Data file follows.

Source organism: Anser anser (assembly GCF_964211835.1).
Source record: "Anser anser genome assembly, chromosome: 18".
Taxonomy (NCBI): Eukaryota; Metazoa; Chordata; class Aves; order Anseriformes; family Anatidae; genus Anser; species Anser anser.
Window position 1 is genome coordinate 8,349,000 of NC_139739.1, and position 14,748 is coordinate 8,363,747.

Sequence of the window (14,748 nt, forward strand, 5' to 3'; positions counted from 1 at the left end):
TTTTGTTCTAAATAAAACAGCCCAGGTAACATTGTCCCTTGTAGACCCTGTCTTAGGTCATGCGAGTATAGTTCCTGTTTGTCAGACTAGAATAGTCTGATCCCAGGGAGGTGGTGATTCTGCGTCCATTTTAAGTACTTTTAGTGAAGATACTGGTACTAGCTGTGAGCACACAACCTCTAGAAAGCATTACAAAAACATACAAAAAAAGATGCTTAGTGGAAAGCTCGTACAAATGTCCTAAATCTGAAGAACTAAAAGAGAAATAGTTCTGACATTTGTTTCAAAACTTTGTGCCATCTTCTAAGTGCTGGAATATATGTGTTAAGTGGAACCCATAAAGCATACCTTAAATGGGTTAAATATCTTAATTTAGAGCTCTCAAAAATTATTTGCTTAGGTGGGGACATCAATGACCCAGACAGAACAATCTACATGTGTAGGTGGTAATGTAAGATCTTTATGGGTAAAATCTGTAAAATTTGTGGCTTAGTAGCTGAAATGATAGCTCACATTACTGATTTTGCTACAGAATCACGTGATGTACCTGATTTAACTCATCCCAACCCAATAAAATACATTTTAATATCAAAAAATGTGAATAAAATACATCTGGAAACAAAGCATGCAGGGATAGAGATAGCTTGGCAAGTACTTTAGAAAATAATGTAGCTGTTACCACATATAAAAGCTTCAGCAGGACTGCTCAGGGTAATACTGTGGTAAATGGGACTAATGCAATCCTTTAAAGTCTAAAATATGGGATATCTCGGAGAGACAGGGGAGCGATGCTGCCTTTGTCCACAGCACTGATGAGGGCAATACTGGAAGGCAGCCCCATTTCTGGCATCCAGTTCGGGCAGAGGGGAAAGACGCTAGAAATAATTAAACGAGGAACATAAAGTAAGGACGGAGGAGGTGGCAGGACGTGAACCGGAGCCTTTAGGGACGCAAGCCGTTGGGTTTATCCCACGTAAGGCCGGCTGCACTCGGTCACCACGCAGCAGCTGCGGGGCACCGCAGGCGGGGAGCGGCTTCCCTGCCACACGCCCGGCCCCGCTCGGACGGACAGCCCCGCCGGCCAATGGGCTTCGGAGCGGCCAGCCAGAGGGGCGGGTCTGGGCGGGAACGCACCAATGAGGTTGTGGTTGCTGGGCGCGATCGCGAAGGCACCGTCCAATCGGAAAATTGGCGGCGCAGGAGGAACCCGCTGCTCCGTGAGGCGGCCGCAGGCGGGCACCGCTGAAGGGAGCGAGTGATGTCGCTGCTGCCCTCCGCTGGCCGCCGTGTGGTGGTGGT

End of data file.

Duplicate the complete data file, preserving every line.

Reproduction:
Source organism: Anser anser (assembly GCF_964211835.1).
Source record: "Anser anser genome assembly, chromosome: 18".
Taxonomy (NCBI): Eukaryota; Metazoa; Chordata; class Aves; order Anseriformes; family Anatidae; genus Anser; species Anser anser.
Window position 1 is genome coordinate 8,349,000 of NC_139739.1, and position 14,748 is coordinate 8,363,747.

Sequence of the window (14,748 nt, forward strand, 5' to 3'; positions counted from 1 at the left end):
TTTTGTTCTAAATAAAACAGCCCAGGTAACATTGTCCCTTGTAGACCCTGTCTTAGGTCATGCGAGTATAGTTCCTGTTTGTCAGACTAGAATAGTCTGATCCCAGGGAGGTGGTGATTCTGCGTCCATTTTAAGTACTTTTAGTGAAGATACTGGTACTAGCTGTGAGCACACAACCTCTAGAAAGCATTACAAAAACATACAAAAAAAGATGCTTAGTGGAAAGCTCGTACAAATGTCCTAAATCTGAAGAACTAAAAGAGAAATAGTTCTGACATTTGTTTCAAAACTTTGTGCCATCTTCTAAGTGCTGGAATATATGTGTTAAGTGGAACCCATAAAGCATACCTTAAATGGGTTAAATATCTTAATTTAGAGCTCTCAAAAATTATTTGCTTAGGTGGGGACATCAATGACCCAGACAGAACAATCTACATGTGTAGGTGGTAATGTAAGATCTTTATGGGTAAAATCTGTAAAATTTGTGGCTTAGTAGCTGAAATGATAGCTCACATTACTGATTTTGCTACAGAATCACGTGATGTACCTGATTTAACTCATCCCAACCCAATAAAATACATTTTAATATCAAAAAATGTGAATAAAATACATCTGGAAACAAAGCATGCAGGGATAGAGATAGCTTGGCAAGTACTTTAGAAAATAATGTAGCTGTTACCACATATAAAAGCTTCAGCAGGACTGCTCAGGGTAATACTGTGGTAAATGGGACTAATGCAATCCTTTAAAGTCTAAAATATGGGATATCTCGGAGAGACAGGGGAGCGATGCTGCCTTTGTCCACAGCACTGATGAGGGCAATACTGGAAGGCAGCCCCATTTCTGGCATCCAGTTCGGGCAGAGGGGAAAGACGCTAGAAATAATTAAACGAGGAACATAAAGTAAGGACGGAGGAGGTGGCAGGACGTGAACCGGAGCCTTTAGGGACGCAAGCCGTTGGGTTTATCCCACGTAAGGCCGGCTGCACTCGGTCACCACGCAGCAGCTGCGGGGCACCGCAGGCGGGGAGCGGCTTCCCTGCCACACGCCCGGCCCCGCTCGGACGGACAGCCCCGCCGGCCAATGGGCTTCGGAGCGGCCAGCCAGAGGGGCGGGTCTGGGCGGGAACGCACCAATGAGGTTGTGGTTGCTGGGCGCGATCGCGAAGGCACCGTCCAATCGGAAAATTGGCGGCGCAGGAGGAACCCGCTGCTCCGTGAGGCGGCCGCAGGCGGGCACCGCTGAAGGGAGCGAGTGATGTCGCTGCTGCCCTCCGCTGGCCGCCGTGTGGTGGTGGT